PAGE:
More than 50% of the 50-somethings surveyed now say they won't be financially prepared for retirement. If you're 20-something and reading this, then let this be your wake-up call. You can never start too soon. The earlier you start, the better off you'll be, and you'll be grateful you won't have to work until about two minutes before you die.
Here are the most popular retirement myths:
Social Security Will Take Care Of Me
First of all, if you're in your 20s, you stand a better chance of walking on the moon than seeing a check from social security. When it was created in 1935, it was not intended then, and certainly not intended now, to cover 100% of your expenses. No one should count on social security; if you are lucky enough to receive something when you retire, consider it gravy.
I Have A Great Pension At Work, And That Should Cover Me
Only 15% of American workers are entitled to a pension; 96% of those pension plans don't even have cost of living indexes. Certainly for those companies that still do indeed have a pension plan, new hires will not be eligible to participate in the plan. In order for American companies to remain competitive in the global market, they've had to phase out the old-fashioned defined benefit plan where the employee receives a check from the month they retire until the month they die.
My Expenses Will Go Down In Retirement
Probably not. Sure, some things will be less expensive, such as dry cleaning. Perhaps gasoline for the car, as you won't be driving to and from work; however, you will be driving around, after all you'll have all that free time and you can only sit in the Lazy-Boy for so long. You'll probably spend about the same amount when you first retire as you did pre-retirement. Then, after a while, that will go down as you get tired more easily and have to take naps, maybe even multiple naps. Fortunately, they haven't found a way to charge you for napping.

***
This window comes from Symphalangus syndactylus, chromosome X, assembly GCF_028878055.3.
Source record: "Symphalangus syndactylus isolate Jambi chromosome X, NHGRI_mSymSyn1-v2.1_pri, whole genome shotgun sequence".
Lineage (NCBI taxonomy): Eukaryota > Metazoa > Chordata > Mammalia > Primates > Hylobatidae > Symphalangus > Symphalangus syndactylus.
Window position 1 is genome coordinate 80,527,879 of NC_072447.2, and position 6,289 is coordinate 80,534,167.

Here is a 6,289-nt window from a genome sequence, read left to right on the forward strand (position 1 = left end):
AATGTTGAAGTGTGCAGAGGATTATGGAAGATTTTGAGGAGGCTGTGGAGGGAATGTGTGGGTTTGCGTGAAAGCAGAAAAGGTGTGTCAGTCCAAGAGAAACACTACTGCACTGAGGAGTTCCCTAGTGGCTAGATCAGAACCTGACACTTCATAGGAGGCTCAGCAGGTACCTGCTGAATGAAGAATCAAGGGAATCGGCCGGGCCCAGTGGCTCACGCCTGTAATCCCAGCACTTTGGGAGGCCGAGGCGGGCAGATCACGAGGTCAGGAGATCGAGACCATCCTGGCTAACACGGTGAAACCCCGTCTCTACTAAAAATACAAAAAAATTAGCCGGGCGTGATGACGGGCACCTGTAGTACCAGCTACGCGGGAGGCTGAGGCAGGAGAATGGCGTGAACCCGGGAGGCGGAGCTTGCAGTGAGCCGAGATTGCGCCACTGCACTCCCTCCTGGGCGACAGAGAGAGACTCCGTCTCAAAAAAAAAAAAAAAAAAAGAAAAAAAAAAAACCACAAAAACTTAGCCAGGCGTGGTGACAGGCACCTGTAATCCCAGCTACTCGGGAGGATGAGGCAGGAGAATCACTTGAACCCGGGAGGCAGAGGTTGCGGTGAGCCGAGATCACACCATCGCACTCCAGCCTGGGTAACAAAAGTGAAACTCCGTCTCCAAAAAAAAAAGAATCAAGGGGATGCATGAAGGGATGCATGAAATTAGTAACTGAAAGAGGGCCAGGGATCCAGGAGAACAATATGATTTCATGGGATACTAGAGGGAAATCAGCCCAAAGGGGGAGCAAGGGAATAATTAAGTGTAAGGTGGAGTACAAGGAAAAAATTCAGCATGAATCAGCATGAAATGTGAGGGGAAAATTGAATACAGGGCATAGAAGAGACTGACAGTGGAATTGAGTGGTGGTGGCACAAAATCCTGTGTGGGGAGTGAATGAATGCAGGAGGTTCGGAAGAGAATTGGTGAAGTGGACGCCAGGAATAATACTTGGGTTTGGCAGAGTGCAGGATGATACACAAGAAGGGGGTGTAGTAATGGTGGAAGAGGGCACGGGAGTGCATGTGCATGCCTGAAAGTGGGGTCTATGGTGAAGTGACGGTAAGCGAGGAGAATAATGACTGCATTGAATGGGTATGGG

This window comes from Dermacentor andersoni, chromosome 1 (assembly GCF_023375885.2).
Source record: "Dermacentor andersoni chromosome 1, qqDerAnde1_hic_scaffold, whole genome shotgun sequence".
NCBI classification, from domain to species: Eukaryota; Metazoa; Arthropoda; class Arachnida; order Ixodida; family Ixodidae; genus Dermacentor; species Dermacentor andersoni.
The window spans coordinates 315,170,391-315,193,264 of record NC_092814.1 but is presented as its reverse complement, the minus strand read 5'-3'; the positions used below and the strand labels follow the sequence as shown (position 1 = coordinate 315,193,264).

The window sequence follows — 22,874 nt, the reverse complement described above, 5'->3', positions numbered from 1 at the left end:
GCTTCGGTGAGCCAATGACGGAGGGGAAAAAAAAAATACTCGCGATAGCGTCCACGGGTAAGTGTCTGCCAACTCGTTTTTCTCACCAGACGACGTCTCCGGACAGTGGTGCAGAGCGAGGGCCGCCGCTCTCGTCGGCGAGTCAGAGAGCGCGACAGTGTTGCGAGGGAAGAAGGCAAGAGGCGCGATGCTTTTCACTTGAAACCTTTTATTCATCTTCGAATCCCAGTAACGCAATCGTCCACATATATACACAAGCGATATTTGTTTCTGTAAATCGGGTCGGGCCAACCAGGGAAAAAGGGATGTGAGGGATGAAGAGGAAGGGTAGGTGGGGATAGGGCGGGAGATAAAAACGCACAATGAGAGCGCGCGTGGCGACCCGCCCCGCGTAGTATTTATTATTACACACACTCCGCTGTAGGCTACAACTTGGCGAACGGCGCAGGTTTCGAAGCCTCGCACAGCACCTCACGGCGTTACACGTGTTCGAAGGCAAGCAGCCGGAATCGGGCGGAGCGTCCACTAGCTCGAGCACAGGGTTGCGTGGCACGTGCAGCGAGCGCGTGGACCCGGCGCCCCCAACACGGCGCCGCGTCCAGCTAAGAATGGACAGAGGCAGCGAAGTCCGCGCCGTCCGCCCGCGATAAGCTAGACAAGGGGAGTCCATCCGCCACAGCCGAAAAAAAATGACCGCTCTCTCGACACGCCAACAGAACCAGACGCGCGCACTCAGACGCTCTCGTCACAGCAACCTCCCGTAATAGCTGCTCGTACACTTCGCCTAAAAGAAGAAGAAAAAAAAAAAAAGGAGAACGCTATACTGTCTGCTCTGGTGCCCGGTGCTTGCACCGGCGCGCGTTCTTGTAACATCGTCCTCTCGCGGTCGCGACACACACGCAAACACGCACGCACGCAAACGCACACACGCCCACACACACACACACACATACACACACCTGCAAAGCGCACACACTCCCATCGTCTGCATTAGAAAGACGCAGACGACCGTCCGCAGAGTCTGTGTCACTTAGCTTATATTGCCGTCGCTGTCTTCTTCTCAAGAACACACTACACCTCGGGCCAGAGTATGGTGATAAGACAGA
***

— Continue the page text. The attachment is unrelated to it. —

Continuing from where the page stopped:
Then, medical costs will begin to creep up; before you know it, you're spending a lot of money on doctor bills and drugs. A couple retiring today can expect to spend at least $200,000 to $300,000 in out-of-pocket medical expenses throughout their retirement.
I Can Always Sell My House And Live On The Equity
Sure you can always sell your house, but where will you live? Sometimes renting can be more costly than owning a home. Even the burden of moving, as well as the expense of it, is overwhelming, especially if you've lived in your house for a number of years.
The average cost of assisted living runs around $4,000 a month, or around $50,000 a year. How much equity do you really have in your house?
Longevity Does Not Run In My Family
Nowadays they're finding all kinds of cures for everything. Gene therapy is playing a tremendous role in extending lives and more research is done on it daily. What may have been the early demise of a family member has a simple treatment today. Average life expectancy is 79 years in the US, but you better believe that is only going to continue to increase.
What are some of the ways you're tricking yourself into thinking you don't have to save more for retirement?